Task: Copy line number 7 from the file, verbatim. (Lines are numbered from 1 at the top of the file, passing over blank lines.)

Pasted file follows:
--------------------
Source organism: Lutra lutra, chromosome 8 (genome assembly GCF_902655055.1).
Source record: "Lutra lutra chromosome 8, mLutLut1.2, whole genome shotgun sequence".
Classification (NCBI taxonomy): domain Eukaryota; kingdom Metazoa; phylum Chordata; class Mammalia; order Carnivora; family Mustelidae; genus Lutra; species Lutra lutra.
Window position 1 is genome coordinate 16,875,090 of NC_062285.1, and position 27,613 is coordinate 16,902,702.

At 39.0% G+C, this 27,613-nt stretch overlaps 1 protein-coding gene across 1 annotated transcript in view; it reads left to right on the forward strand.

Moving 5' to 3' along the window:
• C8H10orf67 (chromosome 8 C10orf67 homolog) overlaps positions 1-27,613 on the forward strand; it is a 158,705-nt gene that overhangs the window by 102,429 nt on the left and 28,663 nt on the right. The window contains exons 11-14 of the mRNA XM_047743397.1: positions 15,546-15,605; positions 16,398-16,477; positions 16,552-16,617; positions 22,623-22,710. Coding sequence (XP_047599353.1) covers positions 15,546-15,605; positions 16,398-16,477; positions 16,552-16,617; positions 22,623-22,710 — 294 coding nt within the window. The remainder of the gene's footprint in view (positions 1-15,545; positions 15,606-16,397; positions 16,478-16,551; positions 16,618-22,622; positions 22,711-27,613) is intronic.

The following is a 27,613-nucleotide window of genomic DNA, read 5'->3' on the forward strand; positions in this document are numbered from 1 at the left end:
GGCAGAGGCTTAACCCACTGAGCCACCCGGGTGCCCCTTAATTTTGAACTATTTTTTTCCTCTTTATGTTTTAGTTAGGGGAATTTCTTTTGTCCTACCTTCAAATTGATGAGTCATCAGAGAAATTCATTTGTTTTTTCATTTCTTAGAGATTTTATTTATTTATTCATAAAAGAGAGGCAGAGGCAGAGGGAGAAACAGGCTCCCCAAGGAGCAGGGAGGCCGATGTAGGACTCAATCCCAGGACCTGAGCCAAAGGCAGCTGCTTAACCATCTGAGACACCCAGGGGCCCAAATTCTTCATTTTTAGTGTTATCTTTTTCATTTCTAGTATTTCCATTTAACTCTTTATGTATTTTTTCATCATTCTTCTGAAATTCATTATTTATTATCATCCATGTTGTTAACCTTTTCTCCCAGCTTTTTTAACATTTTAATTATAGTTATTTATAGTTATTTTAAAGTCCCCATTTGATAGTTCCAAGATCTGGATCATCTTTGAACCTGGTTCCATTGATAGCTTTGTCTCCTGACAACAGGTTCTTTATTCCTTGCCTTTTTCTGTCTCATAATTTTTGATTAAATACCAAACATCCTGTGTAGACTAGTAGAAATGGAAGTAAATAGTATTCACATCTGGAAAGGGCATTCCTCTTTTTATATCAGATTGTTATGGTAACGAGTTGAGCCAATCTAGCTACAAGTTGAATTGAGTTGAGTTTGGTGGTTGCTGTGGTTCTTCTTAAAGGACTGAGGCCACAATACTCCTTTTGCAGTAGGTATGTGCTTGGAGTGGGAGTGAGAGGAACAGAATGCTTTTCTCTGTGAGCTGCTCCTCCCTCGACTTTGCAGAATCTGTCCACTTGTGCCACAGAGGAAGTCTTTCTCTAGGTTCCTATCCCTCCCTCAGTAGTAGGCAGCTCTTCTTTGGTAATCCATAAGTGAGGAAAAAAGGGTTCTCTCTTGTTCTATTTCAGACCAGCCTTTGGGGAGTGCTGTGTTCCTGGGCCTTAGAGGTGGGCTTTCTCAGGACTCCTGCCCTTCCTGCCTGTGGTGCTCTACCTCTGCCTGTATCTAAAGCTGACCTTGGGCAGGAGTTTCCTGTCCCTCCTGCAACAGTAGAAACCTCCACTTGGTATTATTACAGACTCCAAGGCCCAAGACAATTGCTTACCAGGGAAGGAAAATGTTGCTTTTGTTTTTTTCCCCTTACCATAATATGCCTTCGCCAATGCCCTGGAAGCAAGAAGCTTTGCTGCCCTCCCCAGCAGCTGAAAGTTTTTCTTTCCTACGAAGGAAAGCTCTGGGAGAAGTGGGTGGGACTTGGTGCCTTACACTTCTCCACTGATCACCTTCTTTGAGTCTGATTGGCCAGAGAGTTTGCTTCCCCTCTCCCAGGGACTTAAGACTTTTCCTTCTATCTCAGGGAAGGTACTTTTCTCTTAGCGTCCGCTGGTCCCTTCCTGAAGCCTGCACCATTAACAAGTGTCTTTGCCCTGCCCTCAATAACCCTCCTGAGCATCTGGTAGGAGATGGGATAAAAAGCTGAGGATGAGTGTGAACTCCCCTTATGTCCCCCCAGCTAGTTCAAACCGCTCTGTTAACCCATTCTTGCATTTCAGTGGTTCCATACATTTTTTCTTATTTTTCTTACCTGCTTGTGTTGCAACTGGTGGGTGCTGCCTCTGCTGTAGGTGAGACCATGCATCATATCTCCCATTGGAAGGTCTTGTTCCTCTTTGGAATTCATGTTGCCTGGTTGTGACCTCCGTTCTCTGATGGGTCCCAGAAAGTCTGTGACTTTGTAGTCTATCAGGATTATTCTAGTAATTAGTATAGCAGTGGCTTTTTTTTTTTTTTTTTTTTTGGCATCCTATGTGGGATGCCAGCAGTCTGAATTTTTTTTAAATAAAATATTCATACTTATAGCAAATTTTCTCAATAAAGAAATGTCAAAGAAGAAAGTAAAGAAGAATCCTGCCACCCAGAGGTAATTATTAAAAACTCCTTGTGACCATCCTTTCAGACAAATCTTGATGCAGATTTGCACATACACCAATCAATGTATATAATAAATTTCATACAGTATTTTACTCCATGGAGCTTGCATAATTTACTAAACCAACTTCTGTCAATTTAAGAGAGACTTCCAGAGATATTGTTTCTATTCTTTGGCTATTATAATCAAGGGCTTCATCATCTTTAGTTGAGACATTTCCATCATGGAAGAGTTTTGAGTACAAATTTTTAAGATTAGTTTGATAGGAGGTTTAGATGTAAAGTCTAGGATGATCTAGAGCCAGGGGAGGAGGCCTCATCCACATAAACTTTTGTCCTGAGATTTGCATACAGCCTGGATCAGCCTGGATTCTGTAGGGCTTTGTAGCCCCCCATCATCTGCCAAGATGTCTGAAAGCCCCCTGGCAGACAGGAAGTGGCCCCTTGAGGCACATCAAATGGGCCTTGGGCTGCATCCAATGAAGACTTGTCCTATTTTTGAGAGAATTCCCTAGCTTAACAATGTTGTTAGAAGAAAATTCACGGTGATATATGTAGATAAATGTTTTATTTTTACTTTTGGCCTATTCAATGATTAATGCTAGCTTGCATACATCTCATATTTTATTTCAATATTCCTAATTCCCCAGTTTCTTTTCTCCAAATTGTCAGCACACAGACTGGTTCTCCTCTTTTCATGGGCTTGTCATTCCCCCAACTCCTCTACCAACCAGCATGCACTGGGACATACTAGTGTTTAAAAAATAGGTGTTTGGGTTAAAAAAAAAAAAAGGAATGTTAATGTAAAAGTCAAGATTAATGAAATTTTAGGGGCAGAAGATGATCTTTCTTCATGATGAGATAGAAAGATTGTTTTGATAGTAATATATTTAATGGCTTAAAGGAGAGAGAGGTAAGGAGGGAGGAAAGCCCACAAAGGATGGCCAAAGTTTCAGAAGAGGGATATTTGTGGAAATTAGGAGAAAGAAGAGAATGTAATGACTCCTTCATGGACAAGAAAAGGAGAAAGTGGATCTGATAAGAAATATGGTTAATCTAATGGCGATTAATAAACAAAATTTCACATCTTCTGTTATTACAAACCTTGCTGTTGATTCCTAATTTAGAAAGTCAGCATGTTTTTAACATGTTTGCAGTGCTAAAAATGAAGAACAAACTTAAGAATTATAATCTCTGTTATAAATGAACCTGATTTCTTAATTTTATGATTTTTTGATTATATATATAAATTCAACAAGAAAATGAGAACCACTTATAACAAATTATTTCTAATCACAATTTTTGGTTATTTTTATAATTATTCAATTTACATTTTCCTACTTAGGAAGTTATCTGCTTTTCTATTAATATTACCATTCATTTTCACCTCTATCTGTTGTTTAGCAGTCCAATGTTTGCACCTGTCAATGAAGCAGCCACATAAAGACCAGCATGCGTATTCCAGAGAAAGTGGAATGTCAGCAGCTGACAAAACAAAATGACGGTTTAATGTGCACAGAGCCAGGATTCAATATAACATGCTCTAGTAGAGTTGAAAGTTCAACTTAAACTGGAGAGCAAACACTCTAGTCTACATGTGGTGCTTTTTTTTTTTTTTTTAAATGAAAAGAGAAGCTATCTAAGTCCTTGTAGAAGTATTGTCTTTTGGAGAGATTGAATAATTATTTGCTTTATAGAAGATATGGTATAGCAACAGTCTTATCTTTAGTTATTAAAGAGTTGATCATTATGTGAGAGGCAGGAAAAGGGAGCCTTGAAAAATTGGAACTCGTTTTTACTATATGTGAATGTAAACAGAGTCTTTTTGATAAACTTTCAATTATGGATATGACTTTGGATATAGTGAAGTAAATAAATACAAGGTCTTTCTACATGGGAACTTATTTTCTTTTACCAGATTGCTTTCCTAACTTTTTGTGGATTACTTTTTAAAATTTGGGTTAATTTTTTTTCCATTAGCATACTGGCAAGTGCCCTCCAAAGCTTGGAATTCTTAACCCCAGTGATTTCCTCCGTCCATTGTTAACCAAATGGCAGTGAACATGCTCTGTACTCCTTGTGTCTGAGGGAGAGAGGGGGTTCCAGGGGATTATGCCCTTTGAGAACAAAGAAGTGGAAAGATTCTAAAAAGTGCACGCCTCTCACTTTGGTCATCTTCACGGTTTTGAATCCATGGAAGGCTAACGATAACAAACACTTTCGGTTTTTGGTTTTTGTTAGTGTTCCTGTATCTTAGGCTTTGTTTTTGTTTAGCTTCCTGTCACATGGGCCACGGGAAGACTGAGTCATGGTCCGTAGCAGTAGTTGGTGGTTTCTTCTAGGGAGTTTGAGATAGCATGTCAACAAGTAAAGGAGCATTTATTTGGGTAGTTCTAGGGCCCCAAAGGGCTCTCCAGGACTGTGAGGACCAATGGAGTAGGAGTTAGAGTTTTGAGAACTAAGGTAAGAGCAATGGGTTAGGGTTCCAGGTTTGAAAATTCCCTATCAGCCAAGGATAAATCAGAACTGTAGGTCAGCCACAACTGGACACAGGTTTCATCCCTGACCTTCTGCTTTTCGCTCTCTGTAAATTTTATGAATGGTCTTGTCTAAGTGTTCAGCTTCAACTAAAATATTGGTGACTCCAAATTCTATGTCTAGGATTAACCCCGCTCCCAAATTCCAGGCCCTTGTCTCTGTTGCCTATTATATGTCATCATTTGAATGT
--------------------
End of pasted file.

• C8H10orf67 (chromosome 8 C10orf67 homolog) overlaps positions 1-27,613 on the forward strand; it is a 158,705-nt gene that overhangs the window by 102,429 nt on the left and 28,663 nt on the right. The window contains exons 11-14 of the mRNA XM_047743397.1: positions 15,546-15,605; positions 16,398-16,477; positions 16,552-16,617; positions 22,623-22,710. Coding sequence (XP_047599353.1) covers positions 15,546-15,605; positions 16,398-16,477; positions 16,552-16,617; positions 22,623-22,710 — 294 coding nt within the window. The remainder of the gene's footprint in view (positions 1-15,545; positions 15,606-16,397; positions 16,478-16,551; positions 16,618-22,622; positions 22,711-27,613) is intronic.